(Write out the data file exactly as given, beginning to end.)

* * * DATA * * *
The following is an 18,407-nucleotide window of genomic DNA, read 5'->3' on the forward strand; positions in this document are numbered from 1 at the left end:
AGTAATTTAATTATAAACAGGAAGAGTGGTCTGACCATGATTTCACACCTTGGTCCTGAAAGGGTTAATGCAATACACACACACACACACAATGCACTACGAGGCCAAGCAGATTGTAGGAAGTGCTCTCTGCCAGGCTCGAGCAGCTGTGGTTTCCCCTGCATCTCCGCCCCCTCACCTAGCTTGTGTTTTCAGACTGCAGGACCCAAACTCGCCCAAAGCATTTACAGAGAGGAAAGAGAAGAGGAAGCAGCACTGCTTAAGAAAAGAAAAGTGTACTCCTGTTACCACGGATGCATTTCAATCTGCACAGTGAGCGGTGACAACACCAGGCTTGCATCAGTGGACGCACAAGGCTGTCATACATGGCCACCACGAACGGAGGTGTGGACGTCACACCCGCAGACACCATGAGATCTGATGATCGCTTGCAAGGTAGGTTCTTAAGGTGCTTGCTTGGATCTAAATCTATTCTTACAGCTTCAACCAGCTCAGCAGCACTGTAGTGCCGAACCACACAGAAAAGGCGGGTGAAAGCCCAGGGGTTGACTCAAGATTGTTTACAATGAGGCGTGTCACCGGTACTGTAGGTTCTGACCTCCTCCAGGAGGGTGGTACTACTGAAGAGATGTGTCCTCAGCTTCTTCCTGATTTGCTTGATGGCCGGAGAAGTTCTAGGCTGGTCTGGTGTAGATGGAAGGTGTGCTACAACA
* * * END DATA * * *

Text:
The following is an 18,407-nucleotide window of genomic DNA, read 5'->3' on the forward strand; positions in this document are numbered from 1 at the left end:
AGTAATTTAATTATAAACAGGAAGAGTGGTCTGACCATGATTTCACACCTTGGTCCTGAAAGGGTTAATGCAATACACACACACACACACAATGCACTACGAGGCCAAGCAGATTGTAGGAAGTGCTCTCTGCCAGGCTCGAGCAGCTGTGGTTTCCCCTGCATCTCCGCCCCCTCACCTAGCTTGTGTTTTCAGACTGCAGGACCCAAACTCGCCCAAAGCATTTACAGAGAGGAAAGAGAAGAGGAAGCAGCACTGCTTAAGAAAAGAAAAGTGTACTCCTGTTACCACGGATGCATTTCAATCTGCACAGTGAGCGGTGACAACACCAGGCTTGCATCAGTGGACGCACAAGGCTGTCATACATGGCCACCACGAACGGAGGTGTGGACGTCACACCCGCAGACACCATGAGATCTGATGATCGCTTGCAAGGTAGGTTCTTAAGGTGCTTGCTTGGATCTAAATCTATTCTTACAGCTTCAACCAGCTCAGCAGCACTGTAGTGCCGAACCACACAGAAAAGGCGGGTGAAAGCCCAGGGGTTGACTCAAGATTGTTTACAATGAGGCGTGTCACCGGTACTGTAGGTTCTGACCTCCTCCAGGAGGGTGGTACTACTGAAGAGATGTGTCCTCAGCTTCTTCCTGATTTGCTTGATGGCCGGAGAAGTTCTAGGCTGGTCTGGTGTAGATGGAAGGTGTGCTACAACA